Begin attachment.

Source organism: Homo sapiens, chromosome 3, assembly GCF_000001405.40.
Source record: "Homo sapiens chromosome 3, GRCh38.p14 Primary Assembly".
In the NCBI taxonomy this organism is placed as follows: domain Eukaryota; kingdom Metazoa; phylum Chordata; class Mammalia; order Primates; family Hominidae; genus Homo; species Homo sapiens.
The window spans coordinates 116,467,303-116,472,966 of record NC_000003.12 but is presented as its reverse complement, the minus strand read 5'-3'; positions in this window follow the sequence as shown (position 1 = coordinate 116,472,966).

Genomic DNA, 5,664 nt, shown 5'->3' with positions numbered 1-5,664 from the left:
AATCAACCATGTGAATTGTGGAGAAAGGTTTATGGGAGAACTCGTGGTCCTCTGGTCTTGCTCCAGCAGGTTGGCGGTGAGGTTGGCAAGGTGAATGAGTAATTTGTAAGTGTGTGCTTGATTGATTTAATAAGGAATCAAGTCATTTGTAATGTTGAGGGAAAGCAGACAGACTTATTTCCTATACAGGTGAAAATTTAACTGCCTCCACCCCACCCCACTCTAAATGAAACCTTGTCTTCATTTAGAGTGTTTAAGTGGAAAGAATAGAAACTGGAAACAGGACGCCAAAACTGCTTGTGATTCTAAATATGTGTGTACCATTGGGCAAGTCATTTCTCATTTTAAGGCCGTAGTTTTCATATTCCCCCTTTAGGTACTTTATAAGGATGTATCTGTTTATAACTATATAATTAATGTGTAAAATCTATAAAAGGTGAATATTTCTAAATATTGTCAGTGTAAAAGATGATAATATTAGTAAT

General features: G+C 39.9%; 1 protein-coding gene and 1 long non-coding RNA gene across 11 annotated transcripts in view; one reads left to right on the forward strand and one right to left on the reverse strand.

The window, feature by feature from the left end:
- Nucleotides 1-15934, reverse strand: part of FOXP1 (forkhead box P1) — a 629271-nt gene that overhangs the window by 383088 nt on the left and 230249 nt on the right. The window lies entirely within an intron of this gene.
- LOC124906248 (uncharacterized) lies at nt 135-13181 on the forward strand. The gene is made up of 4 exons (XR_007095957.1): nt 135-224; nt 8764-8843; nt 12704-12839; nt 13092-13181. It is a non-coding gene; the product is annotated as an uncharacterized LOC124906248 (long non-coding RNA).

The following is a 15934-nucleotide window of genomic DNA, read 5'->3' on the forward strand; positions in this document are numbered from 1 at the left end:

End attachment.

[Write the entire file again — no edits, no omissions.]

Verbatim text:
Source organism: Homo sapiens, chromosome 3, assembly GCF_000001405.40.
Source record: "Homo sapiens chromosome 3, GRCh38.p14 Primary Assembly".
In the NCBI taxonomy this organism is placed as follows: domain Eukaryota; kingdom Metazoa; phylum Chordata; class Mammalia; order Primates; family Hominidae; genus Homo; species Homo sapiens.
The window spans coordinates 116,467,303-116,472,966 of record NC_000003.12 but is presented as its reverse complement, the minus strand read 5'-3'; positions in this window follow the sequence as shown (position 1 = coordinate 116,472,966).

Genomic DNA, 5,664 nt, shown 5'->3' with positions numbered 1-5,664 from the left:
AATCAACCATGTGAATTGTGGAGAAAGGTTTATGGGAGAACTCGTGGTCCTCTGGTCTTGCTCCAGCAGGTTGGCGGTGAGGTTGGCAAGGTGAATGAGTAATTTGTAAGTGTGTGCTTGATTGATTTAATAAGGAATCAAGTCATTTGTAATGTTGAGGGAAAGCAGACAGACTTATTTCCTATACAGGTGAAAATTTAACTGCCTCCACCCCACCCCACTCTAAATGAAACCTTGTCTTCATTTAGAGTGTTTAAGTGGAAAGAATAGAAACTGGAAACAGGACGCCAAAACTGCTTGTGATTCTAAATATGTGTGTACCATTGGGCAAGTCATTTCTCATTTTAAGGCCGTAGTTTTCATATTCCCCCTTTAGGTACTTTATAAGGATGTATCTGTTTATAACTATATAATTAATGTGTAAAATCTATAAAAGGTGAATATTTCTAAATATTGTCAGTGTAAAAGATGATAATATTAGTAAT

General features: G+C 39.9%; 1 protein-coding gene and 1 long non-coding RNA gene across 11 annotated transcripts in view; one reads left to right on the forward strand and one right to left on the reverse strand.

The window, feature by feature from the left end:
- Nucleotides 1-15934, reverse strand: part of FOXP1 (forkhead box P1) — a 629271-nt gene that overhangs the window by 383088 nt on the left and 230249 nt on the right. The window lies entirely within an intron of this gene.
- LOC124906248 (uncharacterized) lies at nt 135-13181 on the forward strand. The gene is made up of 4 exons (XR_007095957.1): nt 135-224; nt 8764-8843; nt 12704-12839; nt 13092-13181. It is a non-coding gene; the product is annotated as an uncharacterized LOC124906248 (long non-coding RNA).

The following is a 15934-nucleotide window of genomic DNA, read 5'->3' on the forward strand; positions in this document are numbered from 1 at the left end: